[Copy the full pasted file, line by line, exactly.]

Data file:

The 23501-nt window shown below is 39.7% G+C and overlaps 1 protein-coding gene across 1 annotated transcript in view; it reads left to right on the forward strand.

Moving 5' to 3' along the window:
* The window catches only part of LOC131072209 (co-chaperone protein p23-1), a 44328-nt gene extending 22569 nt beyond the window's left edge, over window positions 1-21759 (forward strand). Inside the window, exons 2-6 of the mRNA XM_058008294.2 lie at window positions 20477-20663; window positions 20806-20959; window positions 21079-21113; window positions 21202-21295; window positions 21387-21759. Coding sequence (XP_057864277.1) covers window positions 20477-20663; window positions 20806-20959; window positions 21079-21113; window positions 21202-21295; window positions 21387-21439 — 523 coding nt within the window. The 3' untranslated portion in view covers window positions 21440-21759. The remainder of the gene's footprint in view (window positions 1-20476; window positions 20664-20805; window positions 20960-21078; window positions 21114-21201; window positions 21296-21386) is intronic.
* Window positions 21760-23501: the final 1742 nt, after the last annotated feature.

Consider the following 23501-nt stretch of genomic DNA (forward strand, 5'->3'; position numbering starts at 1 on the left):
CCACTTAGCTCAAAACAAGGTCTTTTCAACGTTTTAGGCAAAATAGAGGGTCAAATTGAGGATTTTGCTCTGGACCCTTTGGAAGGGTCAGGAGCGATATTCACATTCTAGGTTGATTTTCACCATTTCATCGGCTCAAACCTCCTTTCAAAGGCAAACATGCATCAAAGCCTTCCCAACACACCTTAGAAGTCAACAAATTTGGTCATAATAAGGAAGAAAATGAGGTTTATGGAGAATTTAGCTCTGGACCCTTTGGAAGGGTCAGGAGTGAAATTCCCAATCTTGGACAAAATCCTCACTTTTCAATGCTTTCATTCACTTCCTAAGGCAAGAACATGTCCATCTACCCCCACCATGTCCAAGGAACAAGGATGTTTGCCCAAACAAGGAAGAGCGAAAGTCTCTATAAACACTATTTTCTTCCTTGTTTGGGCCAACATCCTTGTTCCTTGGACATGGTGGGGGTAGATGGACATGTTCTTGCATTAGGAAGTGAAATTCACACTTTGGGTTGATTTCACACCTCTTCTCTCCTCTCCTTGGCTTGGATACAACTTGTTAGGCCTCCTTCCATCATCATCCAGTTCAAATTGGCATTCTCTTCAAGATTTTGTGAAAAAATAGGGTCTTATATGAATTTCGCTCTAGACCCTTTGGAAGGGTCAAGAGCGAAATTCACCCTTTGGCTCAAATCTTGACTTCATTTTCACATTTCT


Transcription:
The 23501-nt window shown below is 39.7% G+C and overlaps 1 protein-coding gene across 1 annotated transcript in view; it reads left to right on the forward strand.

Moving 5' to 3' along the window:
* The window catches only part of LOC131072209 (co-chaperone protein p23-1), a 44328-nt gene extending 22569 nt beyond the window's left edge, over window positions 1-21759 (forward strand). Inside the window, exons 2-6 of the mRNA XM_058008294.2 lie at window positions 20477-20663; window positions 20806-20959; window positions 21079-21113; window positions 21202-21295; window positions 21387-21759. Coding sequence (XP_057864277.1) covers window positions 20477-20663; window positions 20806-20959; window positions 21079-21113; window positions 21202-21295; window positions 21387-21439 — 523 coding nt within the window. The 3' untranslated portion in view covers window positions 21440-21759. The remainder of the gene's footprint in view (window positions 1-20476; window positions 20664-20805; window positions 20960-21078; window positions 21114-21201; window positions 21296-21386) is intronic.
* Window positions 21760-23501: the final 1742 nt, after the last annotated feature.

Consider the following 23501-nt stretch of genomic DNA (forward strand, 5'->3'; position numbering starts at 1 on the left):
CCACTTAGCTCAAAACAAGGTCTTTTCAACGTTTTAGGCAAAATAGAGGGTCAAATTGAGGATTTTGCTCTGGACCCTTTGGAAGGGTCAGGAGCGATATTCACATTCTAGGTTGATTTTCACCATTTCATCGGCTCAAACCTCCTTTCAAAGGCAAACATGCATCAAAGCCTTCCCAACACACCTTAGAAGTCAACAAATTTGGTCATAATAAGGAAGAAAATGAGGTTTATGGAGAATTTAGCTCTGGACCCTTTGGAAGGGTCAGGAGTGAAATTCCCAATCTTGGACAAAATCCTCACTTTTCAATGCTTTCATTCACTTCCTAAGGCAAGAACATGTCCATCTACCCCCACCATGTCCAAGGAACAAGGATGTTTGCCCAAACAAGGAAGAGCGAAAGTCTCTATAAACACTATTTTCTTCCTTGTTTGGGCCAACATCCTTGTTCCTTGGACATGGTGGGGGTAGATGGACATGTTCTTGCATTAGGAAGTGAAATTCACACTTTGGGTTGATTTCACACCTCTTCTCTCCTCTCCTTGGCTTGGATACAACTTGTTAGGCCTCCTTCCATCATCATCCAGTTCAAATTGGCATTCTCTTCAAGATTTTGTGAAAAAATAGGGTCTTATATGAATTTCGCTCTAGACCCTTTGGAAGGGTCAAGAGCGAAATTCACCCTTTGGCTCAAATCTTGACTTCATTTTCACATTTCT